Bistort Herb – Uses And Side Effects


Bistort comes from Polygonum bistorta, a member of the Buckwheat family (Polygonaceae). This plant is native to Europe and naturalized in North America. The most prized parts, the root and rhizomes (underground stems), are gathered In the fall. The leaves are gathered in the spring.

Rich in starch, bistort root has been roasted and eaten as a vegetable. Different folk cultures use different parts of bistort.

Common doses of Bistort

Bistort comes as a powder, dried or cut root, and tea. Some experts recommend the following dose:

  • For diarrhea, 1 teaspoon of the powdered root combined with 1 to 1-1/2 cups of boiling water, taken orally. Don’t take more than 3 cups daily.

Why people use Bistort herb

Side effects of Bistort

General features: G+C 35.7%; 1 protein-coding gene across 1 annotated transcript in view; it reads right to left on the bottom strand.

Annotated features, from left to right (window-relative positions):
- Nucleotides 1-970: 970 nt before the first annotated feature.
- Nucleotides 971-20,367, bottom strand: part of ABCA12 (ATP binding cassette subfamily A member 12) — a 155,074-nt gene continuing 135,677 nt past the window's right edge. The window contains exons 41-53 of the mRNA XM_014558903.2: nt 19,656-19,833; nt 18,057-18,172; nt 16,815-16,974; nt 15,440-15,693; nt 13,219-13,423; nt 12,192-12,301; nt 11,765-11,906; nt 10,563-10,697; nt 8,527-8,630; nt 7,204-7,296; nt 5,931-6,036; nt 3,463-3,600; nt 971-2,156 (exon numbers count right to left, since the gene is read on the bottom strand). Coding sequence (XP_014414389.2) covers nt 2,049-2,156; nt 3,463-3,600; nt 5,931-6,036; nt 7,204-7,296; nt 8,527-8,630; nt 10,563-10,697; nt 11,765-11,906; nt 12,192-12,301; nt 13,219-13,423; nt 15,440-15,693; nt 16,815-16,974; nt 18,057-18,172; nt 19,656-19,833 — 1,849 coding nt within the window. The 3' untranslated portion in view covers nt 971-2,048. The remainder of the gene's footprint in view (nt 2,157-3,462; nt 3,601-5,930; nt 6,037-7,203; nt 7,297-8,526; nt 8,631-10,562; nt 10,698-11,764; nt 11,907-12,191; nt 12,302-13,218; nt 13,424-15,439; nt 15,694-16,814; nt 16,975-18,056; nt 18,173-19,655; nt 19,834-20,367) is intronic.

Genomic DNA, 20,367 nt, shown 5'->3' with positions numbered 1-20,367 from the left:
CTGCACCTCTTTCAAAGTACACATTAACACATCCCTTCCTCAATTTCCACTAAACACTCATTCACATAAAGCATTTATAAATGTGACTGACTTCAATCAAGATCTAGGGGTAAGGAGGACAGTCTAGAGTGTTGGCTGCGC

Call your health care practitioner if you experience stomach upset. Bistort also may cause liver damage.


Combining herbs with certain drugs may alter their action or produce unwanted side effects. Tell your health care practitioner about any prescription or nonprescription drugs you’re taking

Important points to remember

  • Don’t use bistort if you’re pregnant or breast-feeding.
  • Don’t take this herb internally for more than 3 weeks at a time.

What the research shows

Bistort shows some promise in easing inflammation, relieving arthritis symptoms, and treating diarrhea in children. It also may have value as an astringent to use in poultices. However, few scientific studies support these uses. Until clinical trials can precisely define bistort’s therapeutic value, medical experts can’t recommend it.

Other names for Bistort : –

Other names for bistort include adderwort, common bistort, Easter ledges, Easter mangiant, knotweed, oderwort, osterick, patience dock, snakeroot, snakeweed, and twice writhen.

No known products containing bistort are available commercially.

Useful References

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